Real-life Effectiveness and Cost-effectiveness of Qvar Versus FP and BDP in the Management of COPD (QvarCOPD)

This study has been completed.
Sponsor:
Collaborator:
Teva Pharmaceutical Industries
Information provided by:
Research in Real-Life Ltd
ClinicalTrials.gov Identifier:
NCT01141452
First received: June 9, 2010
Last updated: March 7, 2011
Last verified: March 2011
  Purpose

The objective of this study is to compare the effectiveness, cost-effectiveness and direct healthcare costs of managing chronic obstructive pulmonary disease (COPD) in primary care patients with evidence of COPD who either initiate inhaled corticosteroid (ICS) therapy, or have an increase in their ICS dose, as hydrofluoroalkane (HFA) beclometasone dipropionate (BDP) (hereafter Qvar®), CFC-BDP (hereafter BDP) and fluticasone propionate (FP) via pressurised metered-dose inhalers.


Condition Intervention
Chronic Obstructive Pulmonary Disease
Drug: Extra-fine hydrofluoroalkane beclomethasone MDI
Drug: Chlorofluorocarbon beclomethasone metered dose inhaler
Drug: Fluticasone propionate metred dose inhaler
Drug: Hydrofluoroalkane beclomethasone metred dose inhaler
Drug: Chlorofluorocarbon beclomethasone dipropionate

Study Type: Observational
Study Design: Observational Model: Cohort
Time Perspective: Retrospective
Official Title: Retrospective, Real-life Evaluation of the Effectiveness, Cost-effectiveness and Direct Healthcare Costs of Qvar Pressurised Metered-dose Inhaler (pMDI) Compared With Beclometasone Dipropionate pMDI and Fluticasone pMDI in the Management of Chronic Obstructive Pulmonary Disease (COPD) in a Representative UK Primary Care Patient Population

Resource links provided by NLM:


Further study details as provided by Research in Real-Life Ltd:

Primary Outcome Measures:
  • Total number of exacerbations; exacerbation rate ratio; time to first after IPD [ Time Frame: Two-year outcome period ] [ Designated as safety issue: No ]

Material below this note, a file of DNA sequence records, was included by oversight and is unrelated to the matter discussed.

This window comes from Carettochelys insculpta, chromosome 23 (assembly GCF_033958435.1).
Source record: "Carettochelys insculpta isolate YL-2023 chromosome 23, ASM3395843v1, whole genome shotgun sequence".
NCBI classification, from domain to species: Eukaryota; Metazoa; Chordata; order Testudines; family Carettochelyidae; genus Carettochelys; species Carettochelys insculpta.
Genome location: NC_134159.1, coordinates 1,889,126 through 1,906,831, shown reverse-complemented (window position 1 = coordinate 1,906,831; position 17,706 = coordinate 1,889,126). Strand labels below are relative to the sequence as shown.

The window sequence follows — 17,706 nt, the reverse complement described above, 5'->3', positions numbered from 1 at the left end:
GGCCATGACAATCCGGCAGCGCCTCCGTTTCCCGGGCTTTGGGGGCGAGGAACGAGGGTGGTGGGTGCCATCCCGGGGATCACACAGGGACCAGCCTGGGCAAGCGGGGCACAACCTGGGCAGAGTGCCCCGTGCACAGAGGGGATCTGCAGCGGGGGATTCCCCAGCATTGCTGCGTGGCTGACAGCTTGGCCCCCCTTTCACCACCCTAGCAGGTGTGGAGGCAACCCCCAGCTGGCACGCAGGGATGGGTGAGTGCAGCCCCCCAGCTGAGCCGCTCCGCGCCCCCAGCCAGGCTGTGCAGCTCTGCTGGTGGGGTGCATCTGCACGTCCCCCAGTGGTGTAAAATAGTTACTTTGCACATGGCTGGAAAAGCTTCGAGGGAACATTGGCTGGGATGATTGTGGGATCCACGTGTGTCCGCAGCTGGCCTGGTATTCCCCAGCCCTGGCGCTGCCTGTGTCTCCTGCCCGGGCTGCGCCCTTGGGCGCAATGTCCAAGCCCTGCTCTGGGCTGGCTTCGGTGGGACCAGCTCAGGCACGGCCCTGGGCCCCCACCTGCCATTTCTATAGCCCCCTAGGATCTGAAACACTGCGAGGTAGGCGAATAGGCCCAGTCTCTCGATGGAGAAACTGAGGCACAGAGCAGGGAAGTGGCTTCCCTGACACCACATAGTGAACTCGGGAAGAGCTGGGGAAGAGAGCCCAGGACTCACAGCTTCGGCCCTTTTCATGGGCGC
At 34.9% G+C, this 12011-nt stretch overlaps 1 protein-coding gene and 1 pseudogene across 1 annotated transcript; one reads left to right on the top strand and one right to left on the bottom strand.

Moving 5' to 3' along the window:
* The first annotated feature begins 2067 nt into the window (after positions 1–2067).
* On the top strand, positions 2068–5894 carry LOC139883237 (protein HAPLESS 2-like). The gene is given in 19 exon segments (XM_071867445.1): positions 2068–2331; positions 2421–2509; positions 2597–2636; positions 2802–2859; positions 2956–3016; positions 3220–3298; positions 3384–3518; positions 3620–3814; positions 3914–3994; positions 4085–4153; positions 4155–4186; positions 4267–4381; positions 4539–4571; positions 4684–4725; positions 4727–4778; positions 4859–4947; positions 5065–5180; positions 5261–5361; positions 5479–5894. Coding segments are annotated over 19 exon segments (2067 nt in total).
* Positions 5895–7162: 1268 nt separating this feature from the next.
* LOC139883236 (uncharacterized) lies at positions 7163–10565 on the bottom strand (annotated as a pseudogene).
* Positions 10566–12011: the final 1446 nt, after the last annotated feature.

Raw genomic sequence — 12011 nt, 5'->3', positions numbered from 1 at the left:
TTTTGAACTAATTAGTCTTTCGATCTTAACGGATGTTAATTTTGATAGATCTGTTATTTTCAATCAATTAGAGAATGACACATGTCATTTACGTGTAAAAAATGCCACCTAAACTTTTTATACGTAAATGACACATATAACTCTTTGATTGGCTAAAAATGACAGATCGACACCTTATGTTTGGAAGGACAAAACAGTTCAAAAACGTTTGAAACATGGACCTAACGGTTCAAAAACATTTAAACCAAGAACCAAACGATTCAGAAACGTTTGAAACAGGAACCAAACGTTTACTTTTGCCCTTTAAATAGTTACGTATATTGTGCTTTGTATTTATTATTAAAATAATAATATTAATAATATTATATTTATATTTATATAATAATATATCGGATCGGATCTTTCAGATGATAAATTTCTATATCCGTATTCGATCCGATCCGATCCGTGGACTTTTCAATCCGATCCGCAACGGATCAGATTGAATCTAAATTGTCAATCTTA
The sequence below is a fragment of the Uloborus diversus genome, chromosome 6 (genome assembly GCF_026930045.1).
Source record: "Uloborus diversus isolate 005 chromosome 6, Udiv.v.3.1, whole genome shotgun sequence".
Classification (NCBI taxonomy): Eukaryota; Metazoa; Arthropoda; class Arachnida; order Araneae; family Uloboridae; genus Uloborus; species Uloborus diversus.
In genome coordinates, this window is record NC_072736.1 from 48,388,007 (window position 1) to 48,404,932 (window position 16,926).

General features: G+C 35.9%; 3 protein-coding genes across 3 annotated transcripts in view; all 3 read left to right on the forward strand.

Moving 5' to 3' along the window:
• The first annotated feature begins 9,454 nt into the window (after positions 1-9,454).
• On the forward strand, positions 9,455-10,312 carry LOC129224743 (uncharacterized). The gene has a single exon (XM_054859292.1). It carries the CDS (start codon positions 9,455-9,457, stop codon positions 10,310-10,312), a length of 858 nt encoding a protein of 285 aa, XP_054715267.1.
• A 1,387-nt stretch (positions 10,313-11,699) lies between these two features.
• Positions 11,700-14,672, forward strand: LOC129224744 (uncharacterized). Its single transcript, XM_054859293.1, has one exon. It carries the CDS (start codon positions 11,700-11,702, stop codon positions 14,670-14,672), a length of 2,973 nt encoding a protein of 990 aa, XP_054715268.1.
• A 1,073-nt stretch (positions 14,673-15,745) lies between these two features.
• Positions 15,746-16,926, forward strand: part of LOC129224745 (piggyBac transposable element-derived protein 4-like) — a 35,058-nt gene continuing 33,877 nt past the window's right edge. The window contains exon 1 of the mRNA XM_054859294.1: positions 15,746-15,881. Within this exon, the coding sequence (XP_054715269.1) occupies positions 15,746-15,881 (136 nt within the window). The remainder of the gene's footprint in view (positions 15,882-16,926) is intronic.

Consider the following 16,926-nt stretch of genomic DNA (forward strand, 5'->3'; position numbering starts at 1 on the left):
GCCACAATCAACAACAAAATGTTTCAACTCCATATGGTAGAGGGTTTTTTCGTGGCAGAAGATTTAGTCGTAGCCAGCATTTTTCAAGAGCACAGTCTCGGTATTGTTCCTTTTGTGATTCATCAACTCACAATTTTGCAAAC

Where exacerbations are defined as:

    • Unscheduled hospital admissions / A&E attendances:*

      • For COPD (definite code) and
      • Lower respiratory tract infections (LRTI) treated with antibiotics
    • Acute use of oral steroids
    • Antibiotics use with a lower respiratory read code within a ±5-day window

  • COPD treatment success [ Time Frame: Two-year outcome period ] [ Designated as safety issue: No ]
    • No recorded hospital attendance for COPD or respiratory related events (i.e. with a lower respiratory read code), including:

      • Admission
      • A&E attendance
      • Out of hours attendance
    • No exacerbations of COPD ("definite" plus "possible" prescriptions as defined above)
    • No consultations, hospital admissions or A&E attendance for lower respiratory tract infections (LRTI) requiring antibiotics.


Secondary Outcome Measures:
  • COPD treatment success factoring in change in therapy [ Time Frame: Two-year outcome period ] [ Designated as safety issue: No ]

    Defined as absence of:

    • Exacerbations; and/or
    • Increase in dose of inhaled steroid; and/or
    • Change in delivery device, and/or
    • Change in ICS
    • Use of additional therapy not received in baseline year, split by:

      • LABA
      • Theophylline
      • LTRAs.

  • COPD treatment success factoring in change in therapy unrelated to cost savings [ Time Frame: Two-year outcome period ] [ Designated as safety issue: No ]

    Defined as absence of:

    • Exacerbations; and/or
    • Increase in dose of inhaled steroid; and/or
    • Use of additional therapy not received in baseline year, split by:

      • LABA
      • Theophylline
      • LTRAs.

  • Change in ICS dosing [ Time Frame: Two-year outcome period ] [ Designated as safety issue: No ]

    Proportion of patients who:

    • Remained on the same ICS (and/or combination therapy) throughout the outcome period
    • Remained on the same ICS dose throughout the outcome period, but had another therapy added
    • Received an ICS dose increase and / or therapy added to their ICS during the outcome period.

  • Rate of hospitalisations [ Time Frame: Two-year outcomes ] [ Designated as safety issue: Yes ]

    Where hospitalisations are defined as